I really enjoyed this biography of the Carter family. I expected to enjoy it, as I've heard good things about it, and I love the music of the Carters. But I really zipped through the book because it was very easy to read, and well-written.
The story of the Carter family is really the story of the recording industry and the story of country music in the US, all rolled up into one biography. This book focused mostly on the inner family story of the three Carters and their relations, rather than intentionally bringing out the history of recorded music or the history of country music. I think that would have interrupted the flow of the story, and made for a less pleasurable reading experience, though the information might have been nice.
The story of the Carter family is a fascinating one, full of human drama, joy, sorrow, bitterness, and everything else that humans generate for themselves. I knew most of the story of the original Carter family (Maybelle, Sara, and A.P.), but I enjoyed getting to know the part of the story in the 1950s through the 1980s, when Maybelle's daughters, the Carter sisters, were at the height of their careers. The Hank Williams and Johnny Cash years are described here with the same compassion that the rest of the story gets, a mostly sympathetic narrative. Maybelle is especially developed here, as she was the most visible member of the original Carter family, since she continued performing long after the other two retired.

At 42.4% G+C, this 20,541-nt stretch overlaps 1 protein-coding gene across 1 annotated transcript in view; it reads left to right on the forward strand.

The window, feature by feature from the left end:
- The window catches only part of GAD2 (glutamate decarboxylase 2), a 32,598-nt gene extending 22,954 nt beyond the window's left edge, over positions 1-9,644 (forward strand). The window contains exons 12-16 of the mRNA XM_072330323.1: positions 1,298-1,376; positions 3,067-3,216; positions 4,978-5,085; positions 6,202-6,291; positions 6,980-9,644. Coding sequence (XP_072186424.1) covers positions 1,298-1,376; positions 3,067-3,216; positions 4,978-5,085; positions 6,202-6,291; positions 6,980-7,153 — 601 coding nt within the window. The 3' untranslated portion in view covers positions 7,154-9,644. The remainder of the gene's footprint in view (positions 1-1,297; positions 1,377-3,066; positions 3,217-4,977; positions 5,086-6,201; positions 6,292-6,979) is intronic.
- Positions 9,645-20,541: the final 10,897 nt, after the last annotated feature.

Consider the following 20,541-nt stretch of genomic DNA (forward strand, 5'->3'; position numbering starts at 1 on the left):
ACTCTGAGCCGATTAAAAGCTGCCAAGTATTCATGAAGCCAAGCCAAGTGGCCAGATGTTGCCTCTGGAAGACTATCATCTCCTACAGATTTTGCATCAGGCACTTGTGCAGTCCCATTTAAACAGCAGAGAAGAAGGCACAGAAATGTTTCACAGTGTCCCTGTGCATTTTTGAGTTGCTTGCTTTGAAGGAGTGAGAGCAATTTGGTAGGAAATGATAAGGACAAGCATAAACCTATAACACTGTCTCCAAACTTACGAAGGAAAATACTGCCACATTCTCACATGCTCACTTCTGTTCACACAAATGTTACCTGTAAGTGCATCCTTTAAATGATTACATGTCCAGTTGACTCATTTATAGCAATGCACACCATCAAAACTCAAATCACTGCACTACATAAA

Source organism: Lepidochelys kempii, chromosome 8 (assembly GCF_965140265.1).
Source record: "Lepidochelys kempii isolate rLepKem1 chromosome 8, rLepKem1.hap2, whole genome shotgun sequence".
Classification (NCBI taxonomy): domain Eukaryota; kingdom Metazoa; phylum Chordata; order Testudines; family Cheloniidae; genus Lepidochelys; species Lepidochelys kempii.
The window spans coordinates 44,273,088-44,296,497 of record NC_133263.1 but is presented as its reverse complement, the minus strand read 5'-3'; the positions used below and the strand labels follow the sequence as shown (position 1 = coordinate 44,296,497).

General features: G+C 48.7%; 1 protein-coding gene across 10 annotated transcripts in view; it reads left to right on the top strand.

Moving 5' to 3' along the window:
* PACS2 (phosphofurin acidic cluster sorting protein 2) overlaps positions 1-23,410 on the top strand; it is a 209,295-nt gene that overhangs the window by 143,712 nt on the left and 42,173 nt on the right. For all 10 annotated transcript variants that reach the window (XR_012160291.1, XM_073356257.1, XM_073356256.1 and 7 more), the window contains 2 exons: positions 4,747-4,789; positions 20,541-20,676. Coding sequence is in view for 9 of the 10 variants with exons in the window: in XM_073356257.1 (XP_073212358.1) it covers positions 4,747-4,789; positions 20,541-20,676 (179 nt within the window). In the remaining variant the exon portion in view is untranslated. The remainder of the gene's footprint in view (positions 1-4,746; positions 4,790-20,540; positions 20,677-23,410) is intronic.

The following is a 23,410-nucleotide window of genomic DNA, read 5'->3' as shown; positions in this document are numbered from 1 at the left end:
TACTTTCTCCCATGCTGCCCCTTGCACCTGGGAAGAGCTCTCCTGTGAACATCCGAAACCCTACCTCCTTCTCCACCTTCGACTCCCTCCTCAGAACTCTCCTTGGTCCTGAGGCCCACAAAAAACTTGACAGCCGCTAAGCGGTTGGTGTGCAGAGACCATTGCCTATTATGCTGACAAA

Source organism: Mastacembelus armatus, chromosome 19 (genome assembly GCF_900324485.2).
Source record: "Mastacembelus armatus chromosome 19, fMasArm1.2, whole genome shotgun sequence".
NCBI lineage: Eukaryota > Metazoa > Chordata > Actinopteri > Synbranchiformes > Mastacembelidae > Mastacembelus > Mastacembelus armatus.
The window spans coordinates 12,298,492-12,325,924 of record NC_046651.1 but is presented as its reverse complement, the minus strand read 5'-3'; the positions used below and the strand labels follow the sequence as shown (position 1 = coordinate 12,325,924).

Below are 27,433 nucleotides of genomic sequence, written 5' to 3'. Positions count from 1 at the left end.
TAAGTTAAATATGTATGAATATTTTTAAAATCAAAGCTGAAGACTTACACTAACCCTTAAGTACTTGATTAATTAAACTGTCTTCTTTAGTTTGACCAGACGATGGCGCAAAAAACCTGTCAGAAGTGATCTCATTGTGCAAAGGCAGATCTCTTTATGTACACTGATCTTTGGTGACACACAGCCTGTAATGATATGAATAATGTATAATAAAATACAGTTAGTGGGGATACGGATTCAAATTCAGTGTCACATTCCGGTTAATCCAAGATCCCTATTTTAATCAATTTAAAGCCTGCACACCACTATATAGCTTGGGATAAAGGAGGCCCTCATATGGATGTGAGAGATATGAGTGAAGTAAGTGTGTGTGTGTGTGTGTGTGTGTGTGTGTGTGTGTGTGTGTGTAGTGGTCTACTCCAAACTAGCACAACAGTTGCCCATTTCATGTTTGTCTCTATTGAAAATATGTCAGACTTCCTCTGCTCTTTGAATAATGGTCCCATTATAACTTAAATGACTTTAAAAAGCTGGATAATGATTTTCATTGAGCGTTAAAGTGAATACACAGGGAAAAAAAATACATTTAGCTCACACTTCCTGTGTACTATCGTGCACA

They had their share of fun times, but the overwhelming sense of the story is heartbreak. AP and Sara's divorce in the 1930s, followed by her marriage to her ex-husband's cousin, the dissolution of the trio in the 1940s, and AP Carter's decline into relative obscurity, along with the all other deaths and sadness of any other American family, make this story both ordinary and extraordinary.
It was a very pleasurable read.